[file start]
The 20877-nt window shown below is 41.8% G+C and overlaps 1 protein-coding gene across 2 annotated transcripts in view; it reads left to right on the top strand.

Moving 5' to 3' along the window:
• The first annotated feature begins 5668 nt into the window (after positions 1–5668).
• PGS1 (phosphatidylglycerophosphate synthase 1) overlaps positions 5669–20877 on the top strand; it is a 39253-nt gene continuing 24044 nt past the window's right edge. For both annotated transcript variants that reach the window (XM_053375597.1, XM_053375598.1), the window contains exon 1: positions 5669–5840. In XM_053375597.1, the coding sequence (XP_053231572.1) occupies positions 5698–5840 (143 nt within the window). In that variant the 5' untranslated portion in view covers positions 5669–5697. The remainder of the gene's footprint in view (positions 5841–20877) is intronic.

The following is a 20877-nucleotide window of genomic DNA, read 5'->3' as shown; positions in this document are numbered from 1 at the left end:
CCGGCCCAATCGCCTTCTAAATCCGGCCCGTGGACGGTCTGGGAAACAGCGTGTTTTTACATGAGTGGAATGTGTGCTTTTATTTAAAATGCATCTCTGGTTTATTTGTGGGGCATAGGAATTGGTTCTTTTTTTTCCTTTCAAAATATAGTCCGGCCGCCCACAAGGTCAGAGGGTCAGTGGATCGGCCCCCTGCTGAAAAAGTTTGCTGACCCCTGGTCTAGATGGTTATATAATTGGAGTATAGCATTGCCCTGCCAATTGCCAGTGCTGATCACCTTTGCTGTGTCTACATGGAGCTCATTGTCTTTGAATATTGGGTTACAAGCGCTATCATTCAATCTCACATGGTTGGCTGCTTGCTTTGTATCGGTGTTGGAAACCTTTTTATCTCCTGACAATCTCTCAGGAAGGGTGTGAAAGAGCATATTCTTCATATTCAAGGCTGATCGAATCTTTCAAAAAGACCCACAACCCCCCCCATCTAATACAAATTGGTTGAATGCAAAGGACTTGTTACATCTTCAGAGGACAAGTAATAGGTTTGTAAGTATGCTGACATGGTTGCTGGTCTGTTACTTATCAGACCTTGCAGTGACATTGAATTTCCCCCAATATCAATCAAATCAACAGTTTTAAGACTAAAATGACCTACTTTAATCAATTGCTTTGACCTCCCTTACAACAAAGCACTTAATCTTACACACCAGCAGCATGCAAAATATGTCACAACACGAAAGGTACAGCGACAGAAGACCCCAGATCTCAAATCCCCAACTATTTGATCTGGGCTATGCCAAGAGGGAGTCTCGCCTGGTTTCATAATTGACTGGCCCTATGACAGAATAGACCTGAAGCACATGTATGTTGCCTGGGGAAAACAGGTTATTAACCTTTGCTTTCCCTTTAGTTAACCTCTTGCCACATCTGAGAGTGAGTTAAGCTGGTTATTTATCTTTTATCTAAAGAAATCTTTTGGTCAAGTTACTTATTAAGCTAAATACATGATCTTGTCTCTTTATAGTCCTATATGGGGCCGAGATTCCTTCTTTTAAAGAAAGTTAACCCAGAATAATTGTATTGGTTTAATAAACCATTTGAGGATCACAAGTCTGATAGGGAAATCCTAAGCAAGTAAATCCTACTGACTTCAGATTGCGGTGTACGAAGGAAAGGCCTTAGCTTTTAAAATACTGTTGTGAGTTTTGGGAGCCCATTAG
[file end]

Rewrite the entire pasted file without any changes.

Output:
The 20877-nt window shown below is 41.8% G+C and overlaps 1 protein-coding gene across 2 annotated transcripts in view; it reads left to right on the top strand.

Moving 5' to 3' along the window:
• The first annotated feature begins 5668 nt into the window (after positions 1–5668).
• PGS1 (phosphatidylglycerophosphate synthase 1) overlaps positions 5669–20877 on the top strand; it is a 39253-nt gene continuing 24044 nt past the window's right edge. For both annotated transcript variants that reach the window (XM_053375597.1, XM_053375598.1), the window contains exon 1: positions 5669–5840. In XM_053375597.1, the coding sequence (XP_053231572.1) occupies positions 5698–5840 (143 nt within the window). In that variant the 5' untranslated portion in view covers positions 5669–5697. The remainder of the gene's footprint in view (positions 5841–20877) is intronic.

The following is a 20877-nucleotide window of genomic DNA, read 5'->3' as shown; positions in this document are numbered from 1 at the left end:
CCGGCCCAATCGCCTTCTAAATCCGGCCCGTGGACGGTCTGGGAAACAGCGTGTTTTTACATGAGTGGAATGTGTGCTTTTATTTAAAATGCATCTCTGGTTTATTTGTGGGGCATAGGAATTGGTTCTTTTTTTTCCTTTCAAAATATAGTCCGGCCGCCCACAAGGTCAGAGGGTCAGTGGATCGGCCCCCTGCTGAAAAAGTTTGCTGACCCCTGGTCTAGATGGTTATATAATTGGAGTATAGCATTGCCCTGCCAATTGCCAGTGCTGATCACCTTTGCTGTGTCTACATGGAGCTCATTGTCTTTGAATATTGGGTTACAAGCGCTATCATTCAATCTCACATGGTTGGCTGCTTGCTTTGTATCGGTGTTGGAAACCTTTTTATCTCCTGACAATCTCTCAGGAAGGGTGTGAAAGAGCATATTCTTCATATTCAAGGCTGATCGAATCTTTCAAAAAGACCCACAACCCCCCCCATCTAATACAAATTGGTTGAATGCAAAGGACTTGTTACATCTTCAGAGGACAAGTAATAGGTTTGTAAGTATGCTGACATGGTTGCTGGTCTGTTACTTATCAGACCTTGCAGTGACATTGAATTTCCCCCAATATCAATCAAATCAACAGTTTTAAGACTAAAATGACCTACTTTAATCAATTGCTTTGACCTCCCTTACAACAAAGCACTTAATCTTACACACCAGCAGCATGCAAAATATGTCACAACACGAAAGGTACAGCGACAGAAGACCCCAGATCTCAAATCCCCAACTATTTGATCTGGGCTATGCCAAGAGGGAGTCTCGCCTGGTTTCATAATTGACTGGCCCTATGACAGAATAGACCTGAAGCACATGTATGTTGCCTGGGGAAAACAGGTTATTAACCTTTGCTTTCCCTTTAGTTAACCTCTTGCCACATCTGAGAGTGAGTTAAGCTGGTTATTTATCTTTTATCTAAAGAAATCTTTTGGTCAAGTTACTTATTAAGCTAAATACATGATCTTGTCTCTTTATAGTCCTATATGGGGCCGAGATTCCTTCTTTTAAAGAAAGTTAACCCAGAATAATTGTATTGGTTTAATAAACCATTTGAGGATCACAAGTCTGATAGGGAAATCCTAAGCAAGTAAATCCTACTGACTTCAGATTGCGGTGTACGAAGGAAAGGCCTTAGCTTTTAAAATACTGTTGTGAGTTTTGGGAGCCCATTAG